7/18/97 Religious freedom growing, say Chinese; not so, say others

WASHINGTON (BP)--There is neither religious persecution nor an underground church in China, but there is increasing religious freedom, a Chinese government/religious delegation said in a mid-July visit to Washington.

Such claims do not match reality, representatives of an evangelical and a human rights organization responded.

Ye Xiaowen, director-general of China's Bureau of Religious Affairs, and other members of the delegation defended the communist power's handling of religion in a July 15 news briefing at the Chinese embassy and in a July 16 meeting at the Washington offices of the National Association of Evangelicals.

Religious believers in China are experiencing a "golden time," Ye said through a translator at the embassy briefing, according to The Washington Times. "Every two days, three churches are restored."

China's Bureau of Religious Affairs, established by new religious laws in 1994, does not "control" religion but is a go-between for it and the overwhelming number of nonbelievers among China's 1.2 billion citizens, he said, according to The Times.

When NAE presented Ye with a list of 11 Chinese Christian leaders under arrest or imprisoned, Ye said the men are criminals and denied there is religious persecution.

Members of the delegation denied there is an underground church in the world's largest country. "If 20 or 100 people conduct a religious activity and don't let people know, this is impossible in China," said Deng Fucun, general secretary of the Three-self Patriotic Movement, according to The Times. The Three-self movement is the lone Protestant denomination sanctioned by the Chinese government.

Deng also said 19 million Bibles have been printed in China since 1980, The Times reported.

There is not only a widespread underground Christian network in China, but the government has stepped up its persecution of the movement, said a spokesman for the Washington-based Freedom House's Puebla Program on Religious Freedom.

"Christian persecution is increasing all over China," said Freedom House's Nina Shea, according to The Times.

A Freedom House fact-finding mission to China in late May reported the government not only is stepping up efforts to close churches it does not sanction but, in a new strategy, is aggressively pursuing and arresting house church leaders. Ninety percent of the underground Protestant church members interviewed during the two-week trip said the repression, which intensified last summer, is the worst since the early 1980s, the team reported.

Despite the Chinese regime's efforts, both registered and unregistered churches are experiencing explosive growth, it was reported. Representatives of both registered and unregistered, Catholic and Protestant churches reported a three- to fourfold increase in membership since 1990 and a more than tenfold increase since 1980, the Freedom House team said. Christians in China total about 40 to 60 million, Freedom House estimates. The government says there are 10 million Protestants and 4 million Catholics in China, The Times reported.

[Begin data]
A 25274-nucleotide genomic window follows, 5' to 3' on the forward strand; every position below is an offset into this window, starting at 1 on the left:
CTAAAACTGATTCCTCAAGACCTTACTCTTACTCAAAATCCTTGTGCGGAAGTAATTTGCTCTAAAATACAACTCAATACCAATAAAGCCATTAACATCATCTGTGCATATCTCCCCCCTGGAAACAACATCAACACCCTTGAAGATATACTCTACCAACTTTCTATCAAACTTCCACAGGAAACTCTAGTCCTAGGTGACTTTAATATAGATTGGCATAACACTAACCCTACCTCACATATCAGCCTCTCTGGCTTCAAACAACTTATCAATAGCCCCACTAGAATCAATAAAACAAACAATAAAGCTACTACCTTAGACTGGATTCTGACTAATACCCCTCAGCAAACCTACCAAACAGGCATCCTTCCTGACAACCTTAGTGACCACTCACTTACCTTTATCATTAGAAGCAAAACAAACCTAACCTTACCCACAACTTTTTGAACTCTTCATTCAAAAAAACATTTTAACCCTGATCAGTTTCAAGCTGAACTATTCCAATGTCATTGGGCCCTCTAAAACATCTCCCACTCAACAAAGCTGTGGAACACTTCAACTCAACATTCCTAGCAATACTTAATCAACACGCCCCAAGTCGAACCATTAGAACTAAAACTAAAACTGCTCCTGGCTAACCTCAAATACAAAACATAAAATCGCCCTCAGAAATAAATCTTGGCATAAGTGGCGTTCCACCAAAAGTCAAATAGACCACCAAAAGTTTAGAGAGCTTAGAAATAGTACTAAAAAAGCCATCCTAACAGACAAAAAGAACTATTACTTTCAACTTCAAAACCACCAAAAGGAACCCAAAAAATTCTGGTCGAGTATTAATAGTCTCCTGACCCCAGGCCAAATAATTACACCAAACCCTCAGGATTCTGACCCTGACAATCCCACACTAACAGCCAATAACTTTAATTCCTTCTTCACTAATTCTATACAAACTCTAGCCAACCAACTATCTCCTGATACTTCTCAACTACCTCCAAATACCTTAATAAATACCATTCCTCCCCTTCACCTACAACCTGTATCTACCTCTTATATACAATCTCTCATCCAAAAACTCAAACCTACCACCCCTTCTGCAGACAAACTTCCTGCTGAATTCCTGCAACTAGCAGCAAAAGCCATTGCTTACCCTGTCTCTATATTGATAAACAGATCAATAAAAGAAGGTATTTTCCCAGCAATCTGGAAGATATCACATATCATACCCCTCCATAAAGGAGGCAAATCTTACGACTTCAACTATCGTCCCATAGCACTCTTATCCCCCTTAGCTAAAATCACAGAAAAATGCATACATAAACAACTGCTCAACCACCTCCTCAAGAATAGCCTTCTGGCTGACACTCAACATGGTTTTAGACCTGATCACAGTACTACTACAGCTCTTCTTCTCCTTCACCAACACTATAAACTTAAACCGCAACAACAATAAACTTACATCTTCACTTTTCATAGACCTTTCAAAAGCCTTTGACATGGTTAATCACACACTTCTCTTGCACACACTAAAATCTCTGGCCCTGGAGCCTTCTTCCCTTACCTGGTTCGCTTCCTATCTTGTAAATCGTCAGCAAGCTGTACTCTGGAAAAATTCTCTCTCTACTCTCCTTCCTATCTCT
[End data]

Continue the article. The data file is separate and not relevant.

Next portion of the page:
While she agreed China is restoring and constructing church buildings, as well as printing Bibles, Shea said the government's purpose is to control the spread of religion, The Times reported.

Rich Cizik, policy analyst for NAE's Washington office, told Baptist Press he presented Ye with the list of Chinese Christian leaders under arrest or imprisoned, as well as seven instances of persecution in the last 16 months. Among those in prison is Xu Yongze, leader of the New Birth house-church group and perhaps the most important underground Protestant leader. He was arrested in March and reportedly has been sentenced to execution.

"He said, 'These individuals are not in prison because of their faith but because they are criminals. We do not engage in religious persecution.' And so the meeting went," Cizik said.

There were no surprises in the two-hour exchange he described as noninflammatory.

"We brought up, for example, time and again the house-church movement and our concerns for that movement of believers and pointed out to the director we regard registration to be an undue imposition of government control upon the church," Cizik said. "And in that case, his response was that the social disorder from the cultural revolution necessitates that there be these controls."

Cizik said he told Ye "the whole debate over most-favored-nation status for China was animated by the concern of millions of Christians for religious freedom in China. ... It simply is not possible for our two nations to have normal relations if there continues to be what we regard to be the suppression of the church and persecution of its leaders."

Ye indicated he would investigate NAE's concerns about each of the leaders being held by the governments, Cizik said.

A coalition of Christian organizations and other groups lobbied Congress this year to block the renewal of MFN status to China, but the effort failed in both houses.

NAE staff members accepted a general invitation from the delegation to visit China and observe, Cizik said.

The problem is such visitors "are shown what the Chinese government wants them to see and not the laogai, the prison camps, nor are they allowed to interview people in these camps," Cizik said.

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